Are you looking for information on to make your own stretched canvases for your artwork? It is not as difficult as you might think and while canvas stretching and priming are arbitrary, they are a good option for young artists looking to develop their skills and conserve as much money as possible.
Of course, there is also the sense of accomplishment of going DIY that any bubbling artist can surely appreciate. Not to mention that if you paint a lot, purchasing canvas wholesale and stretching them yourself is a lot more economical.
So, where do you start?
First thing’s; you have to gather all the necessary materials to make it happen:
- Unprimed canvas
- Two equal-length sets of wooden cot bars
- A T50 staple gun (don’t forget the staples)
- Textile scissors
- Canvas pliers
- T-square or woodworker’s square
- A flat, clean surface area to work on
Assembling the cots
You can start by putting the frame together for your stretched canvas and making sure that you come up with a snug square-shaped design. Use a T-square to check the angle then sand the edges. You can brace the cots together using a rubber mallet.
You can set the frame on art easels in Sydney to check that all the sides are at just the right angle from one another.
Trimming and stapling the canvas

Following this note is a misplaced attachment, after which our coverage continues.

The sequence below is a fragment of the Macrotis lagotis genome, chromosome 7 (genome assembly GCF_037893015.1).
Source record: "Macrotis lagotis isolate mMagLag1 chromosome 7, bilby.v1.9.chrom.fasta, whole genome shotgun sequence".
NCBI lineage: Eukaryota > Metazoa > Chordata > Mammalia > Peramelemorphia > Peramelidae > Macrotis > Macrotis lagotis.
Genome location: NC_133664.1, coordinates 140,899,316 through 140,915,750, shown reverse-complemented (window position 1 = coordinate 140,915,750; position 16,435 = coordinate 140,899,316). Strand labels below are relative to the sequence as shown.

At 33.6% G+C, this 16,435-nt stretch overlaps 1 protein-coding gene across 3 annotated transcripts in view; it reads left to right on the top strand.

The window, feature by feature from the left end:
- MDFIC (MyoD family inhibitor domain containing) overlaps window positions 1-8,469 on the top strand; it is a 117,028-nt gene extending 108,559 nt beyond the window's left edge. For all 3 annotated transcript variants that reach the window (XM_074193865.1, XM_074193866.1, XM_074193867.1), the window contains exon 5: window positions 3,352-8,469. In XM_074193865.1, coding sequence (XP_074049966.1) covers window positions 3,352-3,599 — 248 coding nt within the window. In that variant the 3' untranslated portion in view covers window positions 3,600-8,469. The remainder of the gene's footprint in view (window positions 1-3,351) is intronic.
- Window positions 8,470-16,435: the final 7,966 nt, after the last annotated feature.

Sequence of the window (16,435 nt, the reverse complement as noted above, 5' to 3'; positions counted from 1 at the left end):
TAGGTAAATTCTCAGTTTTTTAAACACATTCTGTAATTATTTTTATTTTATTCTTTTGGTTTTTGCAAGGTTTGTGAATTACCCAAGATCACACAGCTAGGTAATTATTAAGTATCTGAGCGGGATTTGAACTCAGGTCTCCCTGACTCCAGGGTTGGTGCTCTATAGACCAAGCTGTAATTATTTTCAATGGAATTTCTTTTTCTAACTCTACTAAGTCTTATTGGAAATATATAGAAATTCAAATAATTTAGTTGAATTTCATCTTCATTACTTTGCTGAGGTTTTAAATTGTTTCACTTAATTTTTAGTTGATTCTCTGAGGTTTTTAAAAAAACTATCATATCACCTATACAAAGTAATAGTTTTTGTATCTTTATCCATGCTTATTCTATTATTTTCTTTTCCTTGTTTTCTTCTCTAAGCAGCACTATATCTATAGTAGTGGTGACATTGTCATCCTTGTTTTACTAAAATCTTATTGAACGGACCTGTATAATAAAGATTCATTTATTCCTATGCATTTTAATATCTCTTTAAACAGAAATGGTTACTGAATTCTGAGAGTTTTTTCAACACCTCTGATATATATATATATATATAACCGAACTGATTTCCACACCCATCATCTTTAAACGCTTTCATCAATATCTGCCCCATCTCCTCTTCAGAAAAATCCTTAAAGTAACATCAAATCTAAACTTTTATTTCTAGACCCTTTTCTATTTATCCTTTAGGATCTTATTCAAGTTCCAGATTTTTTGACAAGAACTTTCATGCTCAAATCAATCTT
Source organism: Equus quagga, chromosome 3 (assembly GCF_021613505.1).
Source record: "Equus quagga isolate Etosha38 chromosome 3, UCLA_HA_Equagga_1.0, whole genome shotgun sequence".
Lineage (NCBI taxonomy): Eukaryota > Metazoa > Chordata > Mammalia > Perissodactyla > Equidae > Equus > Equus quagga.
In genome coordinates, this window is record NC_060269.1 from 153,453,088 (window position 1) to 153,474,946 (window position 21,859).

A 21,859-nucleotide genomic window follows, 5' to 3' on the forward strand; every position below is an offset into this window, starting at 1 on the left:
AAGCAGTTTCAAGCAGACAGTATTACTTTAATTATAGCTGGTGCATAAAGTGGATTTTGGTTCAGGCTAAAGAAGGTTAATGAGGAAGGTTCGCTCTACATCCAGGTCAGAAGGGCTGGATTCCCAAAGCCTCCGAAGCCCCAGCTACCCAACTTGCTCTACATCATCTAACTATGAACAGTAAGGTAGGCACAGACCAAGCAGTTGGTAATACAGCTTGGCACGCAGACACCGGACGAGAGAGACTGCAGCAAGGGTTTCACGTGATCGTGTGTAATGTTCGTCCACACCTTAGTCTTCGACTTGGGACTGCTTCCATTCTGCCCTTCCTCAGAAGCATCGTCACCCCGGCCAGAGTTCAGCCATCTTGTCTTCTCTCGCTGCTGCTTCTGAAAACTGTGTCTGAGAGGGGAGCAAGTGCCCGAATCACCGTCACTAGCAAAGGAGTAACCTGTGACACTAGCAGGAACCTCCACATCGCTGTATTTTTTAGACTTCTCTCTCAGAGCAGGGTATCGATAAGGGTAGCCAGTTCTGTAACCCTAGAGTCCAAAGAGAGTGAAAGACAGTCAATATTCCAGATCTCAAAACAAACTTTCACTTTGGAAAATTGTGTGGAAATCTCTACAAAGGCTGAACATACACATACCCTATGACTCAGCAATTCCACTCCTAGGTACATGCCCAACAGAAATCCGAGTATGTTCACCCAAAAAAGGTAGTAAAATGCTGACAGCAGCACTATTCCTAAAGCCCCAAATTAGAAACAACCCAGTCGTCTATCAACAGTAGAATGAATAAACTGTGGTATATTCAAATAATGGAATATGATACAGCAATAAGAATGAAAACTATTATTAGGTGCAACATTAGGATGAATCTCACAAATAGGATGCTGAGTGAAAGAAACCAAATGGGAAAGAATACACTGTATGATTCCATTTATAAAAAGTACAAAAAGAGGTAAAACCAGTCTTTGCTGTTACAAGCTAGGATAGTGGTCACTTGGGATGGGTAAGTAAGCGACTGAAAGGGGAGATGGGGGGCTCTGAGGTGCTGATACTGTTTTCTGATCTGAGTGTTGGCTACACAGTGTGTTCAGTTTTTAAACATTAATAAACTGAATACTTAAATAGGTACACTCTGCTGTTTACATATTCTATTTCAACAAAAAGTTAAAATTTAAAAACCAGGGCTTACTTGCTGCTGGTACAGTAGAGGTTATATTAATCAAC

Put your set up stretcher framework on the canvas and try to orient the sides so that they are square with the weave of the fabric. Cut your cloth, leaving sufficient area on all sides — just enough for the canvas to fold over the bottom of the stretchers and stapled from the back.
Apply the first few staples on one side of the cot at an angle to the weave of the canvas to help prevent tearing. Turn your stretcher frame 180 degrees. Draw the canvas tight as well as place a staple on the opposite side from the first staple. Do the same to every side of the cot.
Add More Staples and maintain tension
Add staples to each side of the first staple, pulling snugly across the frame away from the innermost staple. It is essential to continue working from the within staple revolving as you go to maintain consistent force on all sides. Take care of your skin and fingers by making sure that you are using the staple gun correctly to prevent injuries.
Secure the corners of the stretched canvas
At this point, you should already have your stretched canvas, but it is not over yet. Next, you will have to fold over the corners. Squeeze and draw a little canvas from each edge and also fold it securely against the frame at a 45-degree angle. While holding your first fold down with one hand, squeeze and wrap the excess textile, so it lines up along the side of the frame. Staple everything down.
Do the same for all four corners. Check that you have a tightly stretched, wrinkle-free canvas that bounces right back when you press on it slightly with one finger.
If you still see creases or the tension isn’t high enough, you can utilize the canvas pliers to hold your canvas tight versus the frame while you staple.
So, there you have it — some general instructions on how to make your own stretched canvas. As you might have already realized, there is no need to buy stretched canvas for art projects and going DIY is relatively straightforward. All it takes is a bit of time and effort, and you’d be saving a significant amount in the process.